Westwind Weekly News
Magrath Town Council listened to Tony Stephan and Mel De Winter talk about alternative energy during council’s regular meeting on March 14
Stephan provided information on a new passage Bill 27 in the Alberta Legislature, citing 30 per cent of energy power could be enabled through alternative means and sees a big change and big thrust beginning to happen in the Province.
He brought the Town’s bylaw into his talk, not criticizing it as much as commenting on when the bylaw was passed in 2007. He said the bylaw needs to be updated, especially with the change in technology.
“Ten years ago, it was very current,” he said. “Today, it’s a little behind, especially with this new movement to eliminate coal, to reduce carbon emissions, and that kind of thing.”
Horizontally-accessed wood turbine technology in the Town’s bylaw has changed.
Stephan and his group have developed a vertical-access turbine conceived for commercial buildings and residential homes, eliminating noise through a high-powered battery-operated generator. The units can be tied into the electrical grid or be utilized as a stand-alone.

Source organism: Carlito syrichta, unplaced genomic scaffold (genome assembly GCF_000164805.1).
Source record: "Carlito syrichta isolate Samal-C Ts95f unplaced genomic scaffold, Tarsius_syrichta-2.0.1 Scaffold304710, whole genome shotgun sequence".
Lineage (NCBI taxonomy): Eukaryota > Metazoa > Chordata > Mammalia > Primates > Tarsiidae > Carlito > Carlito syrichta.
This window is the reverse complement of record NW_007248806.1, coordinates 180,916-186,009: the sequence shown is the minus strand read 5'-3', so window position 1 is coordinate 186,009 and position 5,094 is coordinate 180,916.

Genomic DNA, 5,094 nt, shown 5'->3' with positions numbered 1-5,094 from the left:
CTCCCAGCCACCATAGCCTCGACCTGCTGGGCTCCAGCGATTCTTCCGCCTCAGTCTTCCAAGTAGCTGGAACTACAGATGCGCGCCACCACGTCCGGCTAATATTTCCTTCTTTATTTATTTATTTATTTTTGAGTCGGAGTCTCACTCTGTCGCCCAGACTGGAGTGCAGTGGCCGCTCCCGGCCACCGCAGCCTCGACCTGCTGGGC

Stephan said the main purpose of this information is to see if the Town would accept this new technology.
Council was curious whether the low-noise units would only be used for emergencies or if it could be incorporated for daily use. Stephan said the $4,000 non-inverter systems can be set-up for both.
Council thanked both of them for their presentation and would look at the current bylaw through committee meetings.
Administration provided an update on AXIA and its rollout in Magrath. Chief Administrative Officer Wade Alston said they expect the first zone in Magrath to be fully rolled out in two months, and residents will notice new poles will be put into the ground to accommodate the work.
Coun. Brenda Beck reminded Council on information she sent to her colleagues a month ago about a business refurbishing tennis courts. Beck found it intriguing enough to obtain information on refurbishing the tennis courts, adding that new courts cost $250,000.